A fish with a suction cup could inspire the next big scientific breakthrough

A (deceased) Northern Clingfish demonstrates its suction ability (Video: Science Friday)

Scientists show off a (deceased) Northern Clingfish’s remarkable powers of suction. (Video: Science Friday)

Adam Summers is a biologist with an extensive knowledge of sea life. At SanJuanIsland, a TEDx event on one of the many islands of the Salish Sea, Summers details his journeys tracking the wildlife of the area, from swimming with manta rays to investigating the suction cups of clingfish, wacky little creatures that might just hold the key to better surgical tools.

A Northern clingfish in Washington photographed by Summers‘s team on San Juan Island (Photo: Petra Ditsche, University of Washington) Petra Ditsche, UW

A Northern clingfish photographed by Summers‘s team on San Juan Island (Photo: Petra Ditsche, University of Washington)

“The natural historian in me has been flipping rocks on these islands for more than twenty years,” Summers says. “Looking at this little fish attached to slimy, irregular surfaces … I became fascinated: ‘How does this suction cup work? Could it be imitated? What does the fish do with this suction cup?’”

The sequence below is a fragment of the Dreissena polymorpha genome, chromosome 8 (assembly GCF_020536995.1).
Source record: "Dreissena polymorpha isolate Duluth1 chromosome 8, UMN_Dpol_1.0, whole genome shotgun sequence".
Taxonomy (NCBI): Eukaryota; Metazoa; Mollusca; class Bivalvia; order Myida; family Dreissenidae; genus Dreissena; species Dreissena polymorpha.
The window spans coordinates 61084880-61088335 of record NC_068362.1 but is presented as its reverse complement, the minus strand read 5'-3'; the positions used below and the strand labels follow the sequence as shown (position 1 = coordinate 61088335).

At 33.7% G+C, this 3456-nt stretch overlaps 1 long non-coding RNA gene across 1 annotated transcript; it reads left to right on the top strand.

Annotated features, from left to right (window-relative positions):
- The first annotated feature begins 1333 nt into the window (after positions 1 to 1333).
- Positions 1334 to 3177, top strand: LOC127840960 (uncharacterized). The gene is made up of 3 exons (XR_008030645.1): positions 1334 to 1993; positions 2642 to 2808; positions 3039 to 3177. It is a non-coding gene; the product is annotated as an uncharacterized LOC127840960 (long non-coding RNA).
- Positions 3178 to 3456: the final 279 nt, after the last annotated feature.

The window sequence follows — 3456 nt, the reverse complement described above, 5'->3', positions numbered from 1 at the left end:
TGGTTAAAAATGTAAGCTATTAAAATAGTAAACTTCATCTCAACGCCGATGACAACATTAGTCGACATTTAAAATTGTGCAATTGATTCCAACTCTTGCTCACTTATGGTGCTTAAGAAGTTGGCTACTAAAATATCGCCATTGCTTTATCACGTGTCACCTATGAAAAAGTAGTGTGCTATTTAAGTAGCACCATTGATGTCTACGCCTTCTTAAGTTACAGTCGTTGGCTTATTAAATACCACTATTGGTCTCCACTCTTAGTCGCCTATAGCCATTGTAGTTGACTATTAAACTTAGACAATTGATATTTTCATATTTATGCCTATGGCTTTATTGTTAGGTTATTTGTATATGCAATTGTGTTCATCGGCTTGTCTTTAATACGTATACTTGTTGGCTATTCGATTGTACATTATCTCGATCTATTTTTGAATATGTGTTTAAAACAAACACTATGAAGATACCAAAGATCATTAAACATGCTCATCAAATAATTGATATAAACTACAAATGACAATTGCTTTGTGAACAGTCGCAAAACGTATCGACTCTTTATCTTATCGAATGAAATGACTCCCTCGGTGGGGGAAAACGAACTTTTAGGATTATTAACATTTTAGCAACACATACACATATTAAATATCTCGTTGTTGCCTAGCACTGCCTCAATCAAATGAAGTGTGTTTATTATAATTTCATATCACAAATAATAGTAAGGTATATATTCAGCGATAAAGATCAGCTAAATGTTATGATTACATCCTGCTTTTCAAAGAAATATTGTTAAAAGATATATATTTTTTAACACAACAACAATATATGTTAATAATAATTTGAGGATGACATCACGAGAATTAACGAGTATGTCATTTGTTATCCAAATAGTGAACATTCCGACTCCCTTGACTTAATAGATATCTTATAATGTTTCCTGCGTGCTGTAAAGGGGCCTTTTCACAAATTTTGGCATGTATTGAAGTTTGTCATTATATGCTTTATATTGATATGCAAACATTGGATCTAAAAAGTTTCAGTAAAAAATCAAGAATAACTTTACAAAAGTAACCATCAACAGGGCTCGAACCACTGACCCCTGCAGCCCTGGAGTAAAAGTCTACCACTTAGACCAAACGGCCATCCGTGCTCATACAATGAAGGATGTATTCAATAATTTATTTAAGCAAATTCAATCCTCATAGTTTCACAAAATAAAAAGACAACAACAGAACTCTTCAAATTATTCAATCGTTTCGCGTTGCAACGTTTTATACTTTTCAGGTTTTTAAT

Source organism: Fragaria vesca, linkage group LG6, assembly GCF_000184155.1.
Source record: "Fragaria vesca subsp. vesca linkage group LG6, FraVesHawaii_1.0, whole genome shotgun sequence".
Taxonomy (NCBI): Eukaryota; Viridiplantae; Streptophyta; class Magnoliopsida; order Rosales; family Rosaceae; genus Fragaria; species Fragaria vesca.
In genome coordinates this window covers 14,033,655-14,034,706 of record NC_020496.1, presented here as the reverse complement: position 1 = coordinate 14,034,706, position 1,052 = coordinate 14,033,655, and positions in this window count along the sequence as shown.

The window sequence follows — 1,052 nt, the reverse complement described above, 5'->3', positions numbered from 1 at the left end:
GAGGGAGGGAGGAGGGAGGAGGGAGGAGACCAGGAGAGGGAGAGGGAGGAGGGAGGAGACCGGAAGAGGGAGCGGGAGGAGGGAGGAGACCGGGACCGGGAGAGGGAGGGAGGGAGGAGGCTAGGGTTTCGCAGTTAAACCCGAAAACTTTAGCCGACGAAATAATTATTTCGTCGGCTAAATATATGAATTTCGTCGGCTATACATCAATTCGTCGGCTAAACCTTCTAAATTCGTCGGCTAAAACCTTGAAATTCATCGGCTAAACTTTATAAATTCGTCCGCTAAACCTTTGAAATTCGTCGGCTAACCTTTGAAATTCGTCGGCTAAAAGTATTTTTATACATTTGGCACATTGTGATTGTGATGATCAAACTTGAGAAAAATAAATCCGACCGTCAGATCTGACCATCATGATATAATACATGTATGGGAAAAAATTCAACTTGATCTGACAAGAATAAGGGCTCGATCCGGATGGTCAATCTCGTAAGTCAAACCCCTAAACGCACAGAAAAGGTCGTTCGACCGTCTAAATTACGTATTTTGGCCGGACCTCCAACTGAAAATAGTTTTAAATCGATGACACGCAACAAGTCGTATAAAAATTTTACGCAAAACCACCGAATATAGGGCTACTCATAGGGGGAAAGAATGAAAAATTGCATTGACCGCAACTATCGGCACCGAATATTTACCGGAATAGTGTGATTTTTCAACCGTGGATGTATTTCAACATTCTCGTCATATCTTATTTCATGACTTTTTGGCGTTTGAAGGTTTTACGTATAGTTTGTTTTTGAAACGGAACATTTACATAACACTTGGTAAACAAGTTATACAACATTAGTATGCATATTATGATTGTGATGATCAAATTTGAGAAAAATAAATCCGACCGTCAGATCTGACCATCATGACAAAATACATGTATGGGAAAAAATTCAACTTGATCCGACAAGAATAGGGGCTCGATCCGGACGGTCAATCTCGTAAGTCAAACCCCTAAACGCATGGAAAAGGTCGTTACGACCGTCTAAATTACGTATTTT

Summers and his team at the University of Washington’s Friday Harbor Laboratories on San Juan Island began studying the fish, he says, aiming to figure out how exactly these creatures cling tight to slippery, slimy, bumpy, slick surfaces so well and how this could be imitated.

His team found that the rougher the surface, the better a clingfish clung to it (up to a point). The fish were able to cling to a surface as smooth as glass, but stuck much, much better to irregular, rough surfaces — like sandpaper — at times with a suction powerful enough to support over 300 times their body weight.

It was a baffling finding; for most suction cups, the reverse was true. How was this fish succeeding at something at which so many others failed?

The team found the answer in the suction cup’s structure. “This is not the suction cup that you used on the end of a dart to shoot at your sibling’s forehead,” Summers says. “This is a very different kind of suction cup.” The cup is covered in soft and pliable hairs that interlock with rough surfaces, Summers says, and keep the cup still — locked in place in even quite adverse conditions.

An electron micrograph of a Northern clingfish suction cup (Photo: Adam Summers)

An electron micrograph of a Northern clingfish suction cup. (Photo: Adam Summers)

If we were to recreate this suction cup on land, Summers says, the possible applications would be many. “Lifting an organ during surgery so you don’t have to grab it … walking along the intestine during laparoscopic surgery [instead of] pinching as you’re pulling the camera along,”  he explains — any situation where sticking to a slick, rough or uneven surface is crucial.

To learn more about Summers’ solutions from the sea, watch his entire talk below:

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